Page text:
Developing Mathematical Inquiry Communities:

08 Impacts

Leaders from Southern Cross Campus Junior School reflect on what has been driving the change in their school, and some of the outcomes.

Key Content

Two particular drivers are discussed:

  • taking urgency on raising the children's mathematical understanding and practice so that when they go on to secondary school and beyond all doors will be open to them
  • the need to find ways of connecting children to the rich mathematical histories to be found in their cultures.

Changes that have been going on in maths are now being felt elsewhere:

  • the group norms are becoming group norms in other curriculum areas
  • the children are discussing more, talking more, questioning more – they have a voice
  • the learners are now sitting in the driver's seat.

Evidence in Action

The video highlights:

  • The importance of high expectations for all children, supported by effective scaffolding
  • The need to nurture educationally powerful connections to rich histories of mathematics in children's own cultures
  • Positive social norms in mathematics can be transformative of classroom culture across the curriculum
  • Shift in teacher practice can strengthen student agency, collaboration and leadership

Key Evidence Informing Action - References

Specialist providers and New Zealand Ministry of Education and central government education agency staff, can contact the Ministry of Education Library for access to the key evidence. For anyone else requiring this material, you can contact your institution or local public library.

DMIC Videos

  1. Alton-Lee, A. (2012). The use of evidence to improve education and serve the public good. Paper prepared for the New Zealand Ministry of Education and the annual meeting of the American Educational Research Association. Wellington: New Zealand.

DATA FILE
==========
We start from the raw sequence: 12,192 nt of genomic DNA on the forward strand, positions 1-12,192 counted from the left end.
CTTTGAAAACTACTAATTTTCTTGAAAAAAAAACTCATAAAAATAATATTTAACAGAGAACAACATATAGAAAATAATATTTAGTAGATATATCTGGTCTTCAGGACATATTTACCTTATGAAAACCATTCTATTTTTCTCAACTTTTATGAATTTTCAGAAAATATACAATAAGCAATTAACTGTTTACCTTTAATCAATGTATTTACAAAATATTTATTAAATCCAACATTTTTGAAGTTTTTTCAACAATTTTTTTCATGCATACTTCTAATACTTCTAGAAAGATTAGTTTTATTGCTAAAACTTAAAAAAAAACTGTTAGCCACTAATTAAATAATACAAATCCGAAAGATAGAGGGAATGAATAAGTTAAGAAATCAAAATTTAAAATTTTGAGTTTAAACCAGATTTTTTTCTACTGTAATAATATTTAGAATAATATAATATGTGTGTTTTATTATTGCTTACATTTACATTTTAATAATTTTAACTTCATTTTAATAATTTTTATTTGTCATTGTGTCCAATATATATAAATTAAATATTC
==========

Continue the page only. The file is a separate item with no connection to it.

2. Alton-Lee, A., Hunter, R., Sinnema, C., & Pulegatoa-Diggins, C. (2012, April). BES Exemplar 1 Ngā Kete Raukura – He Tauira: Developing communities of mathematical inquiry. Wellington: Ministry of Education.
  3. Anthony, G., & Walshaw, M. (2010). Te ako pāngarau whaihua: Educational practices series – 19. International Academy of Education, International Bureau of Education & UNESCO.
  4. Anthony, G., & Walshaw, M. (2009). Effective Pedagogy in Mathematics: Educational practices series –19. International Academy of Education, International Bureau of Education & UNESCO.
  5. Anthony, G., & Walshaw, M. (2007). Effective pedagogy in mathematics/pāngarau: Best evidence synthesis iteration. Wellington, New Zealand: Ministry of Education.
  6. Thompson, Z. & Hunter, J. (2015). Developing Adaptive Expertise with Pasifika Learners in an Inquiry Classroom. In M. Marshman, V. Geiger, & A. Bennison (Eds.). Mathematics education in the margins (Proceedings of the 38th annual conference of the Mathematics Education Research Group of Australasia, pp. 611–618.) Sunshine Coast: MERGA.